NEW DELHI/MUMBAI (Reuters) - India’s reputation as a place to do business took another hit after the scandal-tainted government charged top public sector bankers with accepting bribes initially estimated at hundreds of millions of dollars.
The scandal is one of the biggest to taint India, potentially harming the image of Asia’s third-largest economy as destination for foreign investors, especially as it comes a few days after Prime Minister Manmohan Singh has had to defend his government in another graft scandal involving telecoms licenses sold at rock-bottom prices.
The federal Central Bureau of Investigation (CBI) on Wednesday arrested five officials from state-run listed lenders, including the chief executive of LIC Housing Finance, accused of taking bribes to facilitate large corporate loans.
Three senior executives from a listed private company were also arrested on charges of handing out the bribes.
Indian Finance Minister Pranab Mukherjee said in a statement on Thursday he had asked all banks, financial institutions and insurance firms to look into their exposures to firms named by federal investigators in the case.
“The message is not good, both for the market also for the economy,” said D.H. Pai Panandiker, head of private think tank RPG Foundation in Delhi.
“All these things create a very bad image about the country and it’s kind of loss of faith in the system,” he said.
The scandals are unlikely to deter investors from India, one of the four key BRIC emerging markets in the world and a hot investment destination, analysts say.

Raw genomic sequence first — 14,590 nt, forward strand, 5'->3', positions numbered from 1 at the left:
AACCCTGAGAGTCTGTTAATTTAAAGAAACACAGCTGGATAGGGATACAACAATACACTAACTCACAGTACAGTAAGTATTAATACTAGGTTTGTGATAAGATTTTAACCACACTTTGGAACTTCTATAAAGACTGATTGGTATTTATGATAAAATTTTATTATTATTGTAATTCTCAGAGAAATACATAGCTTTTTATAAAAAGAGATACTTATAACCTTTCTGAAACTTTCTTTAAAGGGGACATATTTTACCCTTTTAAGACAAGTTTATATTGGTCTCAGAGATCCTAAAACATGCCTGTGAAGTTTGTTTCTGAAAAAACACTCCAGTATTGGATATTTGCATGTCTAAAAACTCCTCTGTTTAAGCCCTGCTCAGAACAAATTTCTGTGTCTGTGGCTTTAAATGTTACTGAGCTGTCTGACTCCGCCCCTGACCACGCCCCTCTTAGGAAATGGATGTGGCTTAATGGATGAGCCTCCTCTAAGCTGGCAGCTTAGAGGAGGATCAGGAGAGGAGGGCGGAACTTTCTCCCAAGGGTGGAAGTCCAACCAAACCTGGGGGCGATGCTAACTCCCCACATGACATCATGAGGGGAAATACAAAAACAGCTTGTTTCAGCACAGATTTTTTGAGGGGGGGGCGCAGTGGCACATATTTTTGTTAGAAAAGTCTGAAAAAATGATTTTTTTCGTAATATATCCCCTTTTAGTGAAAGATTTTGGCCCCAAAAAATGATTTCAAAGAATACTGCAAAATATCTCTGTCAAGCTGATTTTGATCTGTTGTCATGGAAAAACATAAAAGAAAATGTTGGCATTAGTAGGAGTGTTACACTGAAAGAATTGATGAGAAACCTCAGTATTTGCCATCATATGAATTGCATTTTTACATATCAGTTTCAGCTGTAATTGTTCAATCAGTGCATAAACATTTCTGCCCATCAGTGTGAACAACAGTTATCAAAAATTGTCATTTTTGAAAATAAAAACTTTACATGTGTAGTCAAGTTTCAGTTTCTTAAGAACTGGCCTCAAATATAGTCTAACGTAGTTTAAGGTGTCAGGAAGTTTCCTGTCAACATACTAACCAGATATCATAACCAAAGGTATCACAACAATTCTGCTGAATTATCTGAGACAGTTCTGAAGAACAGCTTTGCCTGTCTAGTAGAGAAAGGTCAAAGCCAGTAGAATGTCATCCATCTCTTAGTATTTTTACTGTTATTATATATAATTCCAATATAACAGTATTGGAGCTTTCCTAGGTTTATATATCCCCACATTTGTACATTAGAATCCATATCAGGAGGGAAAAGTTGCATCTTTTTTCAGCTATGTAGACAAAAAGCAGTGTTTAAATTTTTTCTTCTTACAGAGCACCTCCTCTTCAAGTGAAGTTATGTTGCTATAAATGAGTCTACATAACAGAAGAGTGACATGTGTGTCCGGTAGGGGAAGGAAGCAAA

“Anyone who has been an investor in India, has to be familiar with issues like these,” Vikas Pershad, Chief Executive of Veda Investments in Chicago.
“So, if someone is pulling out of India based on the recent events, he or she is really mistaken. The long-term growth story is intact.”
Investors are keen to tap into a country with a young and fast-urbanizing population of 1.2 billion. Economic growth is forecast at 8.5 percent in 2010-11, and then between 9 and 10 percent every year after that, levels rivalled only by China.
India was ranked 87th in Transparency International’s 2010 ranking of nations based on the perceived level of corruption. India lies behind rival China, which is in 78th place.
Shares in companies affected fell sharply since the scandal broke, dragging the Mumbai stock index lower.
“The gratifications are huge, more than thousands of crores (hundreds of millions of dollars),” CBI Joint Director P. Kandaswamy, who is in charge of the probe in Mumbai, told reporters on Wednesday. CBI’s main spokesman in Delhi on Thursday said he could not confirm the size of the bribes.
The arrests are the culmination of a year-long investigation across five cities in India, the Delhi-based CBI said.
The Delhi government, however, sought to play down the scandal, saying it was an isolated incident.
“I do not think that the scale should be lost sight of. It’s very small as far as the banking system as a whole is concerned,” Montek Singh Ahluwalia, the powerful deputy of India’s Planning Commission, told NDTV Profit broadcaster.
“I think that our banking system is pretty well regulated. Both the RBI (Reserve Bank of India) and the (finance) ministry, I’m sure, are doing whatever is necessary to send the right signals,” he said.